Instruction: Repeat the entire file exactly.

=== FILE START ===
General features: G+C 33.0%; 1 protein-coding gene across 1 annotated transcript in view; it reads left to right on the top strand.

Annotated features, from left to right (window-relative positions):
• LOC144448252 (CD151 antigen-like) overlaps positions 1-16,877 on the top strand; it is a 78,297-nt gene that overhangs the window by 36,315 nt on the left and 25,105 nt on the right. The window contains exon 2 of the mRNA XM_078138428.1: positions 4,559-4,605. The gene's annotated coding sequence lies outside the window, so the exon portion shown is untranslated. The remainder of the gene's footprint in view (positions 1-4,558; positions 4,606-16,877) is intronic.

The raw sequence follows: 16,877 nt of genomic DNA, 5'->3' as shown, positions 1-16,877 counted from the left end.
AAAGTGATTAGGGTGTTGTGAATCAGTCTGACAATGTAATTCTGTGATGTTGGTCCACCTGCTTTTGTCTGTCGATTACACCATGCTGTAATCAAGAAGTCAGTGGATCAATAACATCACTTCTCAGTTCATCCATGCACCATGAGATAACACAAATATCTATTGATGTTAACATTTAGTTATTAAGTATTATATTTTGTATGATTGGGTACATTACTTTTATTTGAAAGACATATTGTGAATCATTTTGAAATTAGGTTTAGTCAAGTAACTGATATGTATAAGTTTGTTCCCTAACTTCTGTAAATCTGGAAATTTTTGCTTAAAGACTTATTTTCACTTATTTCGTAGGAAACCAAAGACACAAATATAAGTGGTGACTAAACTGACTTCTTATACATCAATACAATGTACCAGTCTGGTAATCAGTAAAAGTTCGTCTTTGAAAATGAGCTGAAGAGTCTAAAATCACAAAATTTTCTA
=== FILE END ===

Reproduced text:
General features: G+C 33.0%; 1 protein-coding gene across 1 annotated transcript in view; it reads left to right on the top strand.

Annotated features, from left to right (window-relative positions):
• LOC144448252 (CD151 antigen-like) overlaps positions 1-16,877 on the top strand; it is a 78,297-nt gene that overhangs the window by 36,315 nt on the left and 25,105 nt on the right. The window contains exon 2 of the mRNA XM_078138428.1: positions 4,559-4,605. The gene's annotated coding sequence lies outside the window, so the exon portion shown is untranslated. The remainder of the gene's footprint in view (positions 1-4,558; positions 4,606-16,877) is intronic.

The raw sequence follows: 16,877 nt of genomic DNA, 5'->3' as shown, positions 1-16,877 counted from the left end.
AAAGTGATTAGGGTGTTGTGAATCAGTCTGACAATGTAATTCTGTGATGTTGGTCCACCTGCTTTTGTCTGTCGATTACACCATGCTGTAATCAAGAAGTCAGTGGATCAATAACATCACTTCTCAGTTCATCCATGCACCATGAGATAACACAAATATCTATTGATGTTAACATTTAGTTATTAAGTATTATATTTTGTATGATTGGGTACATTACTTTTATTTGAAAGACATATTGTGAATCATTTTGAAATTAGGTTTAGTCAAGTAACTGATATGTATAAGTTTGTTCCCTAACTTCTGTAAATCTGGAAATTTTTGCTTAAAGACTTATTTTCACTTATTTCGTAGGAAACCAAAGACACAAATATAAGTGGTGACTAAACTGACTTCTTATACATCAATACAATGTACCAGTCTGGTAATCAGTAAAAGTTCGTCTTTGAAAATGAGCTGAAGAGTCTAAAATCACAAAATTTTCTA